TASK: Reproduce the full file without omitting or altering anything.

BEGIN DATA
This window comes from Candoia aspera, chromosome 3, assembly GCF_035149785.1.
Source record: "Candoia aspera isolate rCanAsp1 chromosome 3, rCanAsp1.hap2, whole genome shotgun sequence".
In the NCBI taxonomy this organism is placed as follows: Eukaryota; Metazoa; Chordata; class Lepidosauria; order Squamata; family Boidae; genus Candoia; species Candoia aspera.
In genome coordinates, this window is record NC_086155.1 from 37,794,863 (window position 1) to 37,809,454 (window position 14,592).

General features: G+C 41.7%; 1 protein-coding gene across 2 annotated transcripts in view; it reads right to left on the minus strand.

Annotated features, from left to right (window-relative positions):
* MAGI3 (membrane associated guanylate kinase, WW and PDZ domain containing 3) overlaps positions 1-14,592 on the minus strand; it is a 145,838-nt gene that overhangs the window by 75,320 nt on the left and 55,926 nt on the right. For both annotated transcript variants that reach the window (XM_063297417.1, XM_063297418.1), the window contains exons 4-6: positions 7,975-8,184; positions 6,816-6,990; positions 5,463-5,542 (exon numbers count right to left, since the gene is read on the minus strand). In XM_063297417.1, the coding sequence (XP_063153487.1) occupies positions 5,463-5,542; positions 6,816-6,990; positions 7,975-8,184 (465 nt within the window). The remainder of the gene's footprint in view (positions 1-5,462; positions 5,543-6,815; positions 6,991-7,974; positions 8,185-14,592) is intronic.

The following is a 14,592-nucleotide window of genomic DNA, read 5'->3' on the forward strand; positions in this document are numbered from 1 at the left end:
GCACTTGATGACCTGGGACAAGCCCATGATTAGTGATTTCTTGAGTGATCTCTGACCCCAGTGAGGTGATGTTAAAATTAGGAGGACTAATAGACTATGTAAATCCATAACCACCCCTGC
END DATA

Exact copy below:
This window comes from Candoia aspera, chromosome 3, assembly GCF_035149785.1.
Source record: "Candoia aspera isolate rCanAsp1 chromosome 3, rCanAsp1.hap2, whole genome shotgun sequence".
In the NCBI taxonomy this organism is placed as follows: Eukaryota; Metazoa; Chordata; class Lepidosauria; order Squamata; family Boidae; genus Candoia; species Candoia aspera.
In genome coordinates, this window is record NC_086155.1 from 37,794,863 (window position 1) to 37,809,454 (window position 14,592).

General features: G+C 41.7%; 1 protein-coding gene across 2 annotated transcripts in view; it reads right to left on the minus strand.

Annotated features, from left to right (window-relative positions):
* MAGI3 (membrane associated guanylate kinase, WW and PDZ domain containing 3) overlaps positions 1-14,592 on the minus strand; it is a 145,838-nt gene that overhangs the window by 75,320 nt on the left and 55,926 nt on the right. For both annotated transcript variants that reach the window (XM_063297417.1, XM_063297418.1), the window contains exons 4-6: positions 7,975-8,184; positions 6,816-6,990; positions 5,463-5,542 (exon numbers count right to left, since the gene is read on the minus strand). In XM_063297417.1, the coding sequence (XP_063153487.1) occupies positions 5,463-5,542; positions 6,816-6,990; positions 7,975-8,184 (465 nt within the window). The remainder of the gene's footprint in view (positions 1-5,462; positions 5,543-6,815; positions 6,991-7,974; positions 8,185-14,592) is intronic.

The following is a 14,592-nucleotide window of genomic DNA, read 5'->3' on the forward strand; positions in this document are numbered from 1 at the left end:
GCACTTGATGACCTGGGACAAGCCCATGATTAGTGATTTCTTGAGTGATCTCTGACCCCAGTGAGGTGATGTTAAAATTAGGAGGACTAATAGACTATGTAAATCCATAACCACCCCTGC